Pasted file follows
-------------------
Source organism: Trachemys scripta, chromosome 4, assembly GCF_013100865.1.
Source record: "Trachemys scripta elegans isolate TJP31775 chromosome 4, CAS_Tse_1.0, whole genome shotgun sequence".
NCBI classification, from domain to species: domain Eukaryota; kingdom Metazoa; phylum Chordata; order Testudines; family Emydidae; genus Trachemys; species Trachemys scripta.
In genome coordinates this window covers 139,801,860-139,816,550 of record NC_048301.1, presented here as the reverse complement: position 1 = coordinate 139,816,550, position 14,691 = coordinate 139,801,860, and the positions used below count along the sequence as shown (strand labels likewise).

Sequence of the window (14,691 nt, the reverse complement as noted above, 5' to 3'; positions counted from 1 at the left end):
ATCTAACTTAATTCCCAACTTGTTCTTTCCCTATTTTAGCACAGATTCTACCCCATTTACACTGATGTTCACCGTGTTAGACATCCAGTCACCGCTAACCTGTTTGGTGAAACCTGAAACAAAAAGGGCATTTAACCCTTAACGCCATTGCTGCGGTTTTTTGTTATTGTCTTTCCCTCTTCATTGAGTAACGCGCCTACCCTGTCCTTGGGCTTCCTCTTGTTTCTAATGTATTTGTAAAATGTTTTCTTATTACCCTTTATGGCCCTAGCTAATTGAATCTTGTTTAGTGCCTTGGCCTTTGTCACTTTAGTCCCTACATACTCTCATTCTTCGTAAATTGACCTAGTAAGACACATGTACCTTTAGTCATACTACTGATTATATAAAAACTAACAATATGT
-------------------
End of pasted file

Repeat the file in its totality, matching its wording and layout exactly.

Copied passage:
Source organism: Trachemys scripta, chromosome 4, assembly GCF_013100865.1.
Source record: "Trachemys scripta elegans isolate TJP31775 chromosome 4, CAS_Tse_1.0, whole genome shotgun sequence".
NCBI classification, from domain to species: domain Eukaryota; kingdom Metazoa; phylum Chordata; order Testudines; family Emydidae; genus Trachemys; species Trachemys scripta.
In genome coordinates this window covers 139,801,860-139,816,550 of record NC_048301.1, presented here as the reverse complement: position 1 = coordinate 139,816,550, position 14,691 = coordinate 139,801,860, and the positions used below count along the sequence as shown (strand labels likewise).

Sequence of the window (14,691 nt, the reverse complement as noted above, 5' to 3'; positions counted from 1 at the left end):
ATCTAACTTAATTCCCAACTTGTTCTTTCCCTATTTTAGCACAGATTCTACCCCATTTACACTGATGTTCACCGTGTTAGACATCCAGTCACCGCTAACCTGTTTGGTGAAACCTGAAACAAAAAGGGCATTTAACCCTTAACGCCATTGCTGCGGTTTTTTGTTATTGTCTTTCCCTCTTCATTGAGTAACGCGCCTACCCTGTCCTTGGGCTTCCTCTTGTTTCTAATGTATTTGTAAAATGTTTTCTTATTACCCTTTATGGCCCTAGCTAATTGAATCTTGTTTAGTGCCTTGGCCTTTGTCACTTTAGTCCCTACATACTCTCATTCTTCGTAAATTGACCTAGTAAGACACATGTACCTTTAGTCATACTACTGATTATATAAAAACTAACAATATGT